How to pick the best bottles at the restaurant
Top 3 vintages for Piemonte wine
If you clicked on this video you’ve probably had Piemonte wines before.
Maybe you already know the main differences between Barolo and Barbaresco, but you often wished you knew more about vintages. This happens to me all the time when we drink wine in foreign countries where I am not as familiar with how the year went weather-wise.
Picking the right vintage at the right time can be the most important factor at the restaurant, especially when you’re drinking artisanal wines, where vintage variation is shown with pride by winemakers as opposed to a more commercial and standardised process.
About Piemonte vintages, let’s start by saying that our area was blessed with a series of above average vintages in the last 20 years, which means that, let’s say sitting at restaurant, you’re going to be okay with ordering anything starting from the 2004 vintage onwards.
3 recent favorites are:
2016: One of the best vintages of all time with great structure, balance and ageing potential. The 2016s are amazing right now but they will age for a long time. Definitely a year for collectors.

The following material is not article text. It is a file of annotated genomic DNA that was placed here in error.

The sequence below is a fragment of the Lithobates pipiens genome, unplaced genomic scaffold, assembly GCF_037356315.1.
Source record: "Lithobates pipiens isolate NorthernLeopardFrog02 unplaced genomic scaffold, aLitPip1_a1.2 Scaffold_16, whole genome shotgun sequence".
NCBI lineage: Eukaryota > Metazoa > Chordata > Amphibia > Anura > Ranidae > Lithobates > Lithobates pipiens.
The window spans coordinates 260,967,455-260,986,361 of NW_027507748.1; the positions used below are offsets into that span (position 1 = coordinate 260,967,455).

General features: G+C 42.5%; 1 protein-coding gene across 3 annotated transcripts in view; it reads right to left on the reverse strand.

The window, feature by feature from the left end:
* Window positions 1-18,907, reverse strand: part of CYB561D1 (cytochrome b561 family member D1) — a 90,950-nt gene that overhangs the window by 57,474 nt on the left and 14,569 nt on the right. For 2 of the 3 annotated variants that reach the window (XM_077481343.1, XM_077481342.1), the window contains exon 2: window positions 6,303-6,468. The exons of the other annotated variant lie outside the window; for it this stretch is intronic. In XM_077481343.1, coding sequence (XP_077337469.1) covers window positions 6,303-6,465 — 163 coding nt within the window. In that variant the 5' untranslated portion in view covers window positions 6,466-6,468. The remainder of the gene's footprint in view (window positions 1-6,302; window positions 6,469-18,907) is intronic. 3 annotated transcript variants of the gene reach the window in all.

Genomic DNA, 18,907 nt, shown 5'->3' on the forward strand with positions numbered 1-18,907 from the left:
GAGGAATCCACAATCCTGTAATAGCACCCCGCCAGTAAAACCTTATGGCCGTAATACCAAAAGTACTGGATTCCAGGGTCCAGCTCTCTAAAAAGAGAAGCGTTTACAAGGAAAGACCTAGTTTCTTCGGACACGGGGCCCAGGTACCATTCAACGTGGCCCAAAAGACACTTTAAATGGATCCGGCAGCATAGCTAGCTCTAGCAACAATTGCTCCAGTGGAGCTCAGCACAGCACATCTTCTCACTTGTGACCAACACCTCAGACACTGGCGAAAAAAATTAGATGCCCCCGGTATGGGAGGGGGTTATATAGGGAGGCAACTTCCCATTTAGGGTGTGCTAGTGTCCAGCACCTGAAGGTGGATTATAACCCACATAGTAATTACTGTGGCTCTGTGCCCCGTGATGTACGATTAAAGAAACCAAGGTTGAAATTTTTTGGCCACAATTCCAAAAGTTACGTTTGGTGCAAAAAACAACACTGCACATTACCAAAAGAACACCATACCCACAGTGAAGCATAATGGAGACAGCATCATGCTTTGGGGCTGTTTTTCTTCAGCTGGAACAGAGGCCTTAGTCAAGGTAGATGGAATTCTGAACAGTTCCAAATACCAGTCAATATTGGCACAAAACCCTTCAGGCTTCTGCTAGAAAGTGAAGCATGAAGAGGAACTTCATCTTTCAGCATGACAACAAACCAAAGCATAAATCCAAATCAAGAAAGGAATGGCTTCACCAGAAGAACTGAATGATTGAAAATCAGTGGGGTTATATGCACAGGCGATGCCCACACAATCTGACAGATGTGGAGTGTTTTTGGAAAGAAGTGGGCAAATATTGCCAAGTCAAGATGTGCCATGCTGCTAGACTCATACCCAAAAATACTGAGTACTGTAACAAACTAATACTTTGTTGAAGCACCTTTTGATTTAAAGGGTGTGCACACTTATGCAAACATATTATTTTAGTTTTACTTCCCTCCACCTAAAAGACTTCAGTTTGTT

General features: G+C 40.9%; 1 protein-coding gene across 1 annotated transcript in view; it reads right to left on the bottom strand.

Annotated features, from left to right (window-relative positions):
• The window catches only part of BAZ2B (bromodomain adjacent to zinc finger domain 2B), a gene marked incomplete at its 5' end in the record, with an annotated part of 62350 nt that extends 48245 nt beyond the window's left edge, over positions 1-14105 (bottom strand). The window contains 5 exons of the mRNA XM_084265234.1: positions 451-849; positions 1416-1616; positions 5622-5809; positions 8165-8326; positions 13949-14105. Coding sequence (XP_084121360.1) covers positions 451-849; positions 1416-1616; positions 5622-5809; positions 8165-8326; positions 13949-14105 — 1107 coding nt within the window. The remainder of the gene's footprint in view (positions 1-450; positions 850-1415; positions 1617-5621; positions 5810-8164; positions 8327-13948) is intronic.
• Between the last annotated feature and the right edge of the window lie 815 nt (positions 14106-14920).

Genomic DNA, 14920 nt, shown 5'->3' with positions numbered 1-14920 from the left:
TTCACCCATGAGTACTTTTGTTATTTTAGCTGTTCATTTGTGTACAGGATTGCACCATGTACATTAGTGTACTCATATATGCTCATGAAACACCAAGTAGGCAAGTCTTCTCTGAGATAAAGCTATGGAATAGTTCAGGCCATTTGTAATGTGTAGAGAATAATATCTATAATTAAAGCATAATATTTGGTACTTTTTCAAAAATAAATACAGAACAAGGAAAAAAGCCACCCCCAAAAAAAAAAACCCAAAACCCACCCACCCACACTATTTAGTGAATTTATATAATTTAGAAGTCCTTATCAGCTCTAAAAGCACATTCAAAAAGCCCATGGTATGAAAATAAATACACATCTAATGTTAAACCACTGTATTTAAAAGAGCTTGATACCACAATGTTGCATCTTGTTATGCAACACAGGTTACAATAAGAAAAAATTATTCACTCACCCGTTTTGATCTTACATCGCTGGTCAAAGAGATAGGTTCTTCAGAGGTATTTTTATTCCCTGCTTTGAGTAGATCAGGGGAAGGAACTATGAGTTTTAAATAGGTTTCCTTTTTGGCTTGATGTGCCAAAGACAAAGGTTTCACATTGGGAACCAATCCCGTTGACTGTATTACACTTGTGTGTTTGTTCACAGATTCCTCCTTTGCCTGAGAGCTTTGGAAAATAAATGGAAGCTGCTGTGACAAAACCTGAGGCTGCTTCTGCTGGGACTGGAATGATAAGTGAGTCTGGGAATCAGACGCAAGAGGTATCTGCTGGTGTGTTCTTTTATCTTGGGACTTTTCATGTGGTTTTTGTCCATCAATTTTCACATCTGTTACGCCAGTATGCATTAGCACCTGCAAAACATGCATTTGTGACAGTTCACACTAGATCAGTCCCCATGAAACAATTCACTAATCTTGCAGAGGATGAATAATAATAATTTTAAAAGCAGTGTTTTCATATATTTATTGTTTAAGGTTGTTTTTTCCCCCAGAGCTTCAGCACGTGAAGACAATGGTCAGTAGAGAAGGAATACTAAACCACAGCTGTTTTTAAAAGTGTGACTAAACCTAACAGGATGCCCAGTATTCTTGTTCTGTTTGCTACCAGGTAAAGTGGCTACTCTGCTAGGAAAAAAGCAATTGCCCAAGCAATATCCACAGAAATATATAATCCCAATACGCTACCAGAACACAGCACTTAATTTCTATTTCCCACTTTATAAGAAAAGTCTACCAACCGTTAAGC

2019: Probably even more structured than the 2016, this is seen as a “classic vintage” here in Piemonte: shy on the nose when they were released, drinking the 2019 last year (and even now) gives you that feeling of “damn I’ve opened this too soon”. This is the kind of vintage that requires patience, get a case of 2019s, put in the darkest and more remote area of your cellar and revisit it in 5-10 years.
2020: a very unique year, all producers in the area say that something good must have come from the covid year and here in Piemonte it’s definitely the case. It’s early to fully understand the vintage now, but I always saw it and tasted as a happy vintage. Beautiful, open, harmonic nose with freshness and elegance on the palate. Definitely requires less ageing and patience than the 2019 because they are already tasting pretty good right now.